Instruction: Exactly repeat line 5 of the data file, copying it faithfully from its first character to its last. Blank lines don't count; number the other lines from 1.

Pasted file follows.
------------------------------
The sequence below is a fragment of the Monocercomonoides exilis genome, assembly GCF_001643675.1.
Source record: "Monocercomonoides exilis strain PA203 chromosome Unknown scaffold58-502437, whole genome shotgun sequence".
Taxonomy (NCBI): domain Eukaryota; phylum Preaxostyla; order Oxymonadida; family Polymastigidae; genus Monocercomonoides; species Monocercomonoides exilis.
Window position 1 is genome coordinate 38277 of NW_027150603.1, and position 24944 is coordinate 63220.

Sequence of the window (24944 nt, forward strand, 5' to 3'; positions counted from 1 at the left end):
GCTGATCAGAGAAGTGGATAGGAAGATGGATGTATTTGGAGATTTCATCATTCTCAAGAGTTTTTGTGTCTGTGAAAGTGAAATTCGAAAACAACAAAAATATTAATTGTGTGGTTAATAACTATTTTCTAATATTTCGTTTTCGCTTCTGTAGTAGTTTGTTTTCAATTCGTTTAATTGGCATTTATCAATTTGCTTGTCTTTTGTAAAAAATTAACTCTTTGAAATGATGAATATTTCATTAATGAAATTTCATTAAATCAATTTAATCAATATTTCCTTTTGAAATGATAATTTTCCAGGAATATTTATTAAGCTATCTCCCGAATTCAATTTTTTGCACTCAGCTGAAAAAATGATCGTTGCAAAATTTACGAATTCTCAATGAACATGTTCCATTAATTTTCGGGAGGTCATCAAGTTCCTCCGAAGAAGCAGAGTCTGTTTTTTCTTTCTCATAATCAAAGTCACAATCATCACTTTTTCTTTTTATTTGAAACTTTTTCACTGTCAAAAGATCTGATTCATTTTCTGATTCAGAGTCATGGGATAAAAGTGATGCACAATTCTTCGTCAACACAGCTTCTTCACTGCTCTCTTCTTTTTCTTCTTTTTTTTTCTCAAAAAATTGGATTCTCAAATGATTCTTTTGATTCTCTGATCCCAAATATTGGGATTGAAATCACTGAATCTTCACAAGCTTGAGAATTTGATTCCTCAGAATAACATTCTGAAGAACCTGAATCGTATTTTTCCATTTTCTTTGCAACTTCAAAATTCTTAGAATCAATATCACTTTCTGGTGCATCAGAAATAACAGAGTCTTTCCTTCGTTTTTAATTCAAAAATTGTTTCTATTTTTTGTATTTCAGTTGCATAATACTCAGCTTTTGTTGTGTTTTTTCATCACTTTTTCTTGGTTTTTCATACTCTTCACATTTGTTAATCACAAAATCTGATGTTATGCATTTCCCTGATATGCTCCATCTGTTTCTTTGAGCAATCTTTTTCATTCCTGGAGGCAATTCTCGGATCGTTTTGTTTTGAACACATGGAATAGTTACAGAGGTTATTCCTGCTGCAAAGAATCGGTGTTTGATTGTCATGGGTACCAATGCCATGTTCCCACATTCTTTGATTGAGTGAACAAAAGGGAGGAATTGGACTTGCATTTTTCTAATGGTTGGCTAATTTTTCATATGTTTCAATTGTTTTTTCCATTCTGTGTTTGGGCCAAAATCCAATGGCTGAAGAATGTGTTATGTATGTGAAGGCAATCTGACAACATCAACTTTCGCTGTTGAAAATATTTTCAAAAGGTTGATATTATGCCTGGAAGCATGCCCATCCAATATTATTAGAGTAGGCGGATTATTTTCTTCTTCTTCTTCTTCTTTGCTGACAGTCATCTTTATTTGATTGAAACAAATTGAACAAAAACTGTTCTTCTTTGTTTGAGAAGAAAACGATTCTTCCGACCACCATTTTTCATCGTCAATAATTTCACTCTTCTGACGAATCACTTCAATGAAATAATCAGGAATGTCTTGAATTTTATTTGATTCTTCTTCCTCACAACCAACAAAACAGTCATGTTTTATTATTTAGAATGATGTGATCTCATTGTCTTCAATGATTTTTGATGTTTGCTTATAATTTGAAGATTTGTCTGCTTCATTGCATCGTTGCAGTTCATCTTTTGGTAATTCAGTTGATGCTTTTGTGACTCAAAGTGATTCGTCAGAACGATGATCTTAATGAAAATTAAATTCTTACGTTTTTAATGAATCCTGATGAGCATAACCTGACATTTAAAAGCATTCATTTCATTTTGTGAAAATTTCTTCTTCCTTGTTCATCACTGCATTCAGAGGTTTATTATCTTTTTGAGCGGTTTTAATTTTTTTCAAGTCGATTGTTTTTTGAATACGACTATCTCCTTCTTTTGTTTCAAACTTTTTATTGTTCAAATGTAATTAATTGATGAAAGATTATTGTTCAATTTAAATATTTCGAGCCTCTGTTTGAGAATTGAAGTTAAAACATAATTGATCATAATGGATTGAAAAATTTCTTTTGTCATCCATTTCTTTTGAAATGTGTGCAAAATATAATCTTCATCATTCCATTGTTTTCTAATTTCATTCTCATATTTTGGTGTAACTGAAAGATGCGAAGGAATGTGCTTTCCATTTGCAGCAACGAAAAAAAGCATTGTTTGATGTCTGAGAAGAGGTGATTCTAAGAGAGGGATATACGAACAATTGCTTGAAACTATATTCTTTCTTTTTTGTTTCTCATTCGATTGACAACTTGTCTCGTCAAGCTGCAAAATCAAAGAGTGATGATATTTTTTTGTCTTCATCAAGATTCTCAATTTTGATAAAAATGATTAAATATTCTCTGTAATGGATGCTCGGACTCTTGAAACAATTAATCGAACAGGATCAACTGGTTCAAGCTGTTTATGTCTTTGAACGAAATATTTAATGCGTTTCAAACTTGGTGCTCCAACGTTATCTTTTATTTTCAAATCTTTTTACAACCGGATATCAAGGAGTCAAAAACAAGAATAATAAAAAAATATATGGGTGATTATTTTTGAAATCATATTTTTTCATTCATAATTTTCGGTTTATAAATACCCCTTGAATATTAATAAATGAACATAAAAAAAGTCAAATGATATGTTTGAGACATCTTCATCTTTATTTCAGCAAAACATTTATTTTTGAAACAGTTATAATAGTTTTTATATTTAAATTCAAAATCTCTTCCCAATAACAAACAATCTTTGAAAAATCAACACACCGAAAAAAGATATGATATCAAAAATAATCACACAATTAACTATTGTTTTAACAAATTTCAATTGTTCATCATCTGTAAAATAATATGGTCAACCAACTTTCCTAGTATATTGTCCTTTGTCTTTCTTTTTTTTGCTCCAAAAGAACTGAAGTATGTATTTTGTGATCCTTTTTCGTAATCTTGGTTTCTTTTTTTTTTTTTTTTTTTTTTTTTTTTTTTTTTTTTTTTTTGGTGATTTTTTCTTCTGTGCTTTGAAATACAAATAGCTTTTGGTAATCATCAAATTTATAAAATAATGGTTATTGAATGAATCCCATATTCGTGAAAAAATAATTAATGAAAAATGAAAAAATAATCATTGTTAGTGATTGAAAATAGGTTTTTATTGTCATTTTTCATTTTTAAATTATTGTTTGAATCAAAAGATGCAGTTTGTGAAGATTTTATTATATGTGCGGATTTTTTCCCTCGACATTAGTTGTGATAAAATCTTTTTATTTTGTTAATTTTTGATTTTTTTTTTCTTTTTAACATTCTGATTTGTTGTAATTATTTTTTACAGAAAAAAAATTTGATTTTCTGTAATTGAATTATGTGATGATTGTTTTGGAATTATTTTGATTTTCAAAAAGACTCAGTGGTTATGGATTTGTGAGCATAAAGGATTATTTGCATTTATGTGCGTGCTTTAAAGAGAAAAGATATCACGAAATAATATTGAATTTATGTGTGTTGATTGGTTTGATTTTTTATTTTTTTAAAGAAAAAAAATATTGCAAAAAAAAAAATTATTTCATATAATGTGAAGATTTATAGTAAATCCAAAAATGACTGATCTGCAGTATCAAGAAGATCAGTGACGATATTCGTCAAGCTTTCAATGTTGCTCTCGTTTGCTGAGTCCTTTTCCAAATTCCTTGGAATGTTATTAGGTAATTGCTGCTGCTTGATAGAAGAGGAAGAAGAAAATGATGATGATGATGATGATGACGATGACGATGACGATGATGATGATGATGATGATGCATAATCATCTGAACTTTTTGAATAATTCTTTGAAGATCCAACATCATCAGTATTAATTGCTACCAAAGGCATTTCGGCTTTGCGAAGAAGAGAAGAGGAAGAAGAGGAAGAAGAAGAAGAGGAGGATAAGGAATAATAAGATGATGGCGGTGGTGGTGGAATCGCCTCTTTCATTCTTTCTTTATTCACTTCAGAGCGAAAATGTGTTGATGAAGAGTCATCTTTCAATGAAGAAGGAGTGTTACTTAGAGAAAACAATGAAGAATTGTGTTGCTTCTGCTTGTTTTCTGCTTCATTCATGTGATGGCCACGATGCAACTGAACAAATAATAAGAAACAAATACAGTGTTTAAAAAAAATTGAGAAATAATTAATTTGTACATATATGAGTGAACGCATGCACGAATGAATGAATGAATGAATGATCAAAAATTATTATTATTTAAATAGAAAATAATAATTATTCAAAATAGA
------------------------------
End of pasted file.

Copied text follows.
Sequence of the window (24944 nt, forward strand, 5' to 3'; positions counted from 1 at the left end):